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The Glory of Living

Mimi Kramer

In the opening scene of Rebecca Gilman's extraordinarily affecting new play about serial murder and sexual abuse, a 15-year-old girl (Anna Paquin) sits hunched on a couch in a trailer trying to ignore the sounds of her mother entertaining a john behind a jerry-rigged sheet. Sitting with her on the couch is the client's companion, a young drifter (Jeffrey Donovan) who proceeds to try to make conversation with the girl. It's ambiguous talk that might be kindness--an attempt to dispel the awkwardness of an impossible situation--or it might not, and the girl seems to know this. So we relax a little. We let down our guard, and even when the drifter begins pointing things out to the girl about her "body language," we allow ourselves to think that she can take care of herself--that some combination of the adolescent hostility and sexual savvy she demonstrates will come into play before too long and act as a deterrent to predatory behavior. Later, we will come to understand that the scene was a seduction of the audience as much as of one character by another. We'll look back and remember how we were made to experience all the intricate, complex feelings of an adolescent girl encountering predatory behavior for the first time--the uncertainty and discomfort, the embarrassment and fear, and, most of all, the idiotic conviction that everything will be all right.

The Glory of Living, which the Manhattan Class Company is presenting in a no-frills production exquisitely directed by the actor Philip Seymour Hoffman, is about how someone who is not a psychopath could end up committing acts of unimaginable cruelty and brutality. It sets out to make incomprehensible acts comprehensible without suggesting we should either condone or excuse them. As such it's very much a play for this particular moment. It also represents a departure for Gilman. In the past, Gilman's protagonists have tended to be highly articulate and educated individuals confronting specific problems, like the assistant dean confronting campus hate-crimes in Spinning Into Butter, or the high-powered journalist in Boy Gets Girl, whose life is destroyed by a stalker. These were characters who loved words and ideas, and who expressed themselves beautifully and at great length?sometimes too beautifully and at too-great length, so that the plays were all telling, no showing.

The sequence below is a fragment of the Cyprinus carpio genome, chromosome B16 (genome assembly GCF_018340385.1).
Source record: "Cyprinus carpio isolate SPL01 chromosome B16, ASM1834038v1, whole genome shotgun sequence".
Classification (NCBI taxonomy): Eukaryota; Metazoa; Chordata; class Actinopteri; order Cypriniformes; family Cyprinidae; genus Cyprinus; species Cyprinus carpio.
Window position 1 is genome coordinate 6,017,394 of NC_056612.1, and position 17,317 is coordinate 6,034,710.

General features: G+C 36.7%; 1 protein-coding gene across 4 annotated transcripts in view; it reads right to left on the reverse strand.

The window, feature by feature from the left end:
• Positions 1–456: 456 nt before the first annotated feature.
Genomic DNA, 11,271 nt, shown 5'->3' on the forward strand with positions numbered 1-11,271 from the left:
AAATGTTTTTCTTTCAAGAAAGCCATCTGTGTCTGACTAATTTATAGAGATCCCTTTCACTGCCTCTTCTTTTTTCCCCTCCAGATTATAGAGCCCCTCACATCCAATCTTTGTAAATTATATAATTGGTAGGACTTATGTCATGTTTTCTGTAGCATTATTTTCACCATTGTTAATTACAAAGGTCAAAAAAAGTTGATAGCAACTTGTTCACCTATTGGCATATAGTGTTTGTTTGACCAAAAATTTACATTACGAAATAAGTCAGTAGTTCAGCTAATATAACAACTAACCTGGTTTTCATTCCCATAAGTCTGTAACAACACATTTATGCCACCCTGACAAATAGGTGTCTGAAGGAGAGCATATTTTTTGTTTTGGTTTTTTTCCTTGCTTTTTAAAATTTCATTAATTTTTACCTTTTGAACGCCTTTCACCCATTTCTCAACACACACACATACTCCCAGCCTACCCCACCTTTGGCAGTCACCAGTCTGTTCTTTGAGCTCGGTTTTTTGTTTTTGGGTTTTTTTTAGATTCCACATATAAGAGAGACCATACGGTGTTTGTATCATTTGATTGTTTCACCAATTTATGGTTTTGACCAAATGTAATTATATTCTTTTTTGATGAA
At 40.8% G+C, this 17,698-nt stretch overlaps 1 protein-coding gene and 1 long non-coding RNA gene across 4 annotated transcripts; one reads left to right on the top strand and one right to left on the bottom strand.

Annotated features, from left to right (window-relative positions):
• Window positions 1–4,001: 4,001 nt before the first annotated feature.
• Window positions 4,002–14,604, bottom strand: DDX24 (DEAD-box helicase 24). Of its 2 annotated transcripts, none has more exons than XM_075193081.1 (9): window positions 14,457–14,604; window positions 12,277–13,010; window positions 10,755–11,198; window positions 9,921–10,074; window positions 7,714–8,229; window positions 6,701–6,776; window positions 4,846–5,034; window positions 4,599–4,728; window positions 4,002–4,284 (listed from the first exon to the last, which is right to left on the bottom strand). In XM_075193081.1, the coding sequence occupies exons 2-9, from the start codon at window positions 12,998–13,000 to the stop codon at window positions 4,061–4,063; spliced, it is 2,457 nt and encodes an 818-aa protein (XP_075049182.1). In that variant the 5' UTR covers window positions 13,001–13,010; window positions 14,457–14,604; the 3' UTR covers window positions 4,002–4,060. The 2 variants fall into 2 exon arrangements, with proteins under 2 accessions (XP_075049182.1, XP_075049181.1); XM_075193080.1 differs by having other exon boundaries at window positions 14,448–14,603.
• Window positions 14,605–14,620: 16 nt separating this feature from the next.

The world Gilman creates in The Glory of Living is as far as it could be from the bastions of literature and learning that her other plays have focused on. We are in dirt-poor, rural Alabama, where no one uses words particularly well and few people have any experience of abstract ideas. You do what you need to do without thinking about it, whether that means turning tricks with your youngest on the other side of the partition or procuring under-age girls for your husband to violate and abuse. A case-study in the pathology of powerlessness, The Glory of Living gives us a chance to see how Gilman does away from the device of the insightful, self-analyzing character, and she does just fine. Better than fine.

The play is a sort of psychological mystery from which everything we take away is learned without characters explaining themselves or telling us what they think or how they feel. As we watch Lisa, a passive and apparently amoral young woman, take part in a sequence of unimaginable crimes to appease her psychopathic husband, nothing is clear. No explanation is offered. We don't always know what's happening, and we rarely understand anything Lisa does. But because Paquin, the extraordinary Oscar-winning actress from Jane Campion's film, The Piano, plays her, the very lack of an explanation becomes hugely expressive, and we want to know what it's expressive of. What kind of rage is this we're looking at? What would explain Lisa's willingness to visit on others, even smaller and more defenseless than she, the kind of suffering she inflicts? What motivates Lisa's complicity? Why doesn't she run away or try to help the girls? And what strange motivational construct leads her to begin tipping off the police to where the bodies are?

In a sense, Gilman is playing chicken with a dramatic idea, trying to see how heinous a picture of human consciencelessness she can paint and still, without ever asking us to sympathize with her protagonist, manage to move us in the play's closing moments. It makes for a difficult but ultimately rewarding two hours. The Glory of Living is tough to watch at times, and always bewildering, but uplifting in the way of great tragedy that has been flawlessly produced and performed, where the very real human achievement entailed in bringing a grim story to life offsets the devastating nature of its content. Here, consummate acting in the form of understated ensemble work plays a big part. Hoffman has directed with astonishing truth and integrity, skirting pity and melodrama, keeping us ever a little off-balance, so that we're never able to disengage completely and categorize or define what's happening. "Okay that's what this is. It's a play about spousal abuse or sexual abuse or child abuse or victimized women. The Glory of Living is about all those things, yes, but finally it's about something much more ineffable, a kind of disenfranchisement exponentially projected and endlessly mirrored in one person's defeated vision of other people's lives.

The Glory of Living
By Rebecca Gilman
Directed by Philip Seymour Hoffman
MCC Theater, November 15, 2001